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Cross-Platform Development in Java with Gluon and GraalVM (Part 2)

October 14, 2020


  • Bruno Lowagie

    Bruno Lowagie is the original developer of iText, an open source PDF library. Currently, he's helping tech startups, making them investor-ready.

Continued from part 1.

Introducing Gluon

Gluon is a company that enables Java on desktop, embedded, and mobile with a rich, full-featured, JavaFX user interface. Gluon embeds GraalVM and brings GraalVM to an audience hungry for performance and full-featured user experiences. Gluon enables seamless cloud integration of mobile and embedded experiences, driving increased cloud consumption.

In short: Gluon is the company you're looking for if you want an end-to-end Java solution. Gluon offers products that fit right into your company's architecture.

Before we look at the different products mentioned in this overview, let's find out what GraalVM is about.


Software code can be written in different languages and the choice of language often defines how the code is executed.

  • In the old days, a language such as BASIC was "interpreted". An interpreter looked at every line of code and executed the code step by step. The advantage of such an approach was that a developer can run his code as soon as it was written. The execution of such code is usually slow, which is a disadvantage —and the reason why they aren't many interpreted languages anymore today.
  • Java code is compiled to bytecode that will be loaded into and executed by a virtual machine (VM). Compiled code is faster than interpreted code, but compiling introduces an extra step into the development process.
  • You’ll get the best performance from code that is compiled and linked into a standalone executable that doesn’t require a VM, a native image. In this case, the application runs directly on the operating system of the device you are using.

GraalVM is an effort from Oracle to offer developers all these possibilities at once. GraalVM supports different programming languages, it consists of a VM on which applications can run, but it also allows you to create native images that don’t require a VM to be executed.

GraalVM is the holy grail in software development. "What keeps developers from using this holy grail?" you might ask. The answer is simple: developers need tools that lower the threshold to adopt GraalVM. Without those tools, using GraalVM can be cumbersome. Gluon offers the tools that take away the burden.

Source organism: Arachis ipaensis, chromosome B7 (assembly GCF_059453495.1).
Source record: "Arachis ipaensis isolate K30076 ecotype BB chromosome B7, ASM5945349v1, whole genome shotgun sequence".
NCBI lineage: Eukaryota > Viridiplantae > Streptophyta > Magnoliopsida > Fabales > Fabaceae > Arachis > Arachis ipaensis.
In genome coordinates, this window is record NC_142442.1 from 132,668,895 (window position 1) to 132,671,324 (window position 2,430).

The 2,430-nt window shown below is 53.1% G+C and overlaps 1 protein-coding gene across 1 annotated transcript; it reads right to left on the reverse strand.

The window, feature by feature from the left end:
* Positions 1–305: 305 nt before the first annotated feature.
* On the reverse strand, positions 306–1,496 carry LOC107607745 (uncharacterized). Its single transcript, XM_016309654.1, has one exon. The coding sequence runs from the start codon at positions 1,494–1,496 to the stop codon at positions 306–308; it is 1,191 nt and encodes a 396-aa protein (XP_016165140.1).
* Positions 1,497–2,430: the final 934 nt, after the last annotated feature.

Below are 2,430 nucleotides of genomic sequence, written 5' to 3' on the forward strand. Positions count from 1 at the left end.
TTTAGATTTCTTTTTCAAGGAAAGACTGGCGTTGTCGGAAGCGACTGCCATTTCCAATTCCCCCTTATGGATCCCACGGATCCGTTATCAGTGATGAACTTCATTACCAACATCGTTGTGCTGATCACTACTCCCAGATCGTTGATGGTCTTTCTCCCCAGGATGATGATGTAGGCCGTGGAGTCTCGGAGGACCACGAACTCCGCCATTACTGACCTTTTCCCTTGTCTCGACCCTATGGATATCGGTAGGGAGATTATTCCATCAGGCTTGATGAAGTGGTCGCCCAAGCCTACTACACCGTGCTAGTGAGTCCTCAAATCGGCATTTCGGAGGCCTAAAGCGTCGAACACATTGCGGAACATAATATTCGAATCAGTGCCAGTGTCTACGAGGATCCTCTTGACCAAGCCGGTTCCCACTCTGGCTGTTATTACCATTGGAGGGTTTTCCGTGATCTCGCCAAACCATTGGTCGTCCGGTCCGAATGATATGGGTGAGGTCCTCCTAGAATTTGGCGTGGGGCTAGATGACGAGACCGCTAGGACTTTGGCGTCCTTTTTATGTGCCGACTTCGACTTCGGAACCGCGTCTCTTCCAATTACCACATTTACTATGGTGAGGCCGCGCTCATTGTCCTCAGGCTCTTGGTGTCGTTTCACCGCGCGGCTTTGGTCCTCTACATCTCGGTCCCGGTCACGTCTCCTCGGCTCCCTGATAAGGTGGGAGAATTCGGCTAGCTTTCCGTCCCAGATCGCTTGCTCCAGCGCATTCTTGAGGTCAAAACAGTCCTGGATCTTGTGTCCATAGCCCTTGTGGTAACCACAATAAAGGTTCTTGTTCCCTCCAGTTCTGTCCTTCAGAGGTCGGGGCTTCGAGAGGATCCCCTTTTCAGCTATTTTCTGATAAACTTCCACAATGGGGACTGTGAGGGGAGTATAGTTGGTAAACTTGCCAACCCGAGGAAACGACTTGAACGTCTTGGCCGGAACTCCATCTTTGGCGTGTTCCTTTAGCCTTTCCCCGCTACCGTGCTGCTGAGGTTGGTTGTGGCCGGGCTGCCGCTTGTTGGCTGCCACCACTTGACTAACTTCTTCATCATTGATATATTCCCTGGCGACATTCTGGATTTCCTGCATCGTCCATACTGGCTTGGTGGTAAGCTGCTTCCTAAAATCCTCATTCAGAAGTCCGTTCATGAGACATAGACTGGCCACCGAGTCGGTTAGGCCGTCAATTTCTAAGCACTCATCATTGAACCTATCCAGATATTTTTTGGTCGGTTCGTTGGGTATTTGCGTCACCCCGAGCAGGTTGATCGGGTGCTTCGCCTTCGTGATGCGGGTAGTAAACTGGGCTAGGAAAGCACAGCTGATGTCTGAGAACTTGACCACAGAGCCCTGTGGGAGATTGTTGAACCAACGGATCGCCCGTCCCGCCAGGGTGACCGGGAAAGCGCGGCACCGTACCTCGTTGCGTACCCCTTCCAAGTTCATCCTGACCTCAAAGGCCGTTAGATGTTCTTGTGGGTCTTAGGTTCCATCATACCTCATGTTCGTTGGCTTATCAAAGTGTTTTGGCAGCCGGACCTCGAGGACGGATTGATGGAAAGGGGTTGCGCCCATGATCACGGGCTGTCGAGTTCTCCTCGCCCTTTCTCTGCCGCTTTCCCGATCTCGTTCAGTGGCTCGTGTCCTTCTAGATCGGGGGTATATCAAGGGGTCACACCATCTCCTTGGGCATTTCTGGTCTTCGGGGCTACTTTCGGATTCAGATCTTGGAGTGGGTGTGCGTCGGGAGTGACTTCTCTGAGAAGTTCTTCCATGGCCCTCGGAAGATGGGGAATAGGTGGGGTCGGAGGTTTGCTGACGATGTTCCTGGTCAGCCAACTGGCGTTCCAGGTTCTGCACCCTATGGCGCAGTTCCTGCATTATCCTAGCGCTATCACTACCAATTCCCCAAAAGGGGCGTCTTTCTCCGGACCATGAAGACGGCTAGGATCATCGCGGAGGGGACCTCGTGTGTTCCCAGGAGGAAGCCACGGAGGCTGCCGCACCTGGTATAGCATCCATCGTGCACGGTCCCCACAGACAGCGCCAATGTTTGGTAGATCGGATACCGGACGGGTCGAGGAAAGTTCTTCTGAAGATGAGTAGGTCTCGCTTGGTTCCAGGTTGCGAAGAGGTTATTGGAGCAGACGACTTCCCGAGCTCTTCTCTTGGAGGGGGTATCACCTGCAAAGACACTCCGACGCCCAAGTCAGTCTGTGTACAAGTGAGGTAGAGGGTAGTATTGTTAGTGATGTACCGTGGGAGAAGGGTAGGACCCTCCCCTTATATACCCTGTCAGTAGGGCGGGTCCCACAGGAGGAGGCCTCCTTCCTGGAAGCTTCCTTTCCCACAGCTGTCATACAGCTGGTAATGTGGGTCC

Developing mobile apps using Gluon Tools

Developers use the Integrated Development Environment (IDE) of their choice to write code. C# developers use MS Visual Studio; Java developers typically use IntelliJ IDEA, Eclipse, or NetBeans IDE. Additionally, they can use Gluon’s Scene Builder as a WYSIWYG to create the User Interface.

While writing code, Java developers will use a series of tools, most of which are freely available:

  • To compile and execute their code, Java developers need a Java Development Kit (JDK) and a Java Runtime Environment (JRE). OpenJDK is a free and open source implementation of the Java Platform.
  • JavaFX can be used for the UI of the application. OpenJFX is a free and open source implementation of JavaFX; ControlsFX is a project developed by Gluon founders that extends the functionality of JavaFX with a series of extra controls.
  • Depending on the nature of the application, developers will also use different third-party libraries such as MicronautQuarkusDL4J, etc.
  • Finally, they’ll need GraalVM Native Image to create the applications.

While it’s certainly possible to use all these components separately, using Gluon Mobile as the SDK for cross-platform development will save plenty of time, increasing the productivity of developers.

Gluon offers different components:

  • Gluon Start allows developers to select the necessary Gluon tools simply by clicking some checkboxes and buttons.
  • Gluon Ignite allows developers to use popular dependency injection frameworks in their JavaFX applications.
  • Glisten offers a selection of controls that are useful in the context of a mobile application.
  • Gluon Maps will be helpful if you need to render maps in your application. And so on.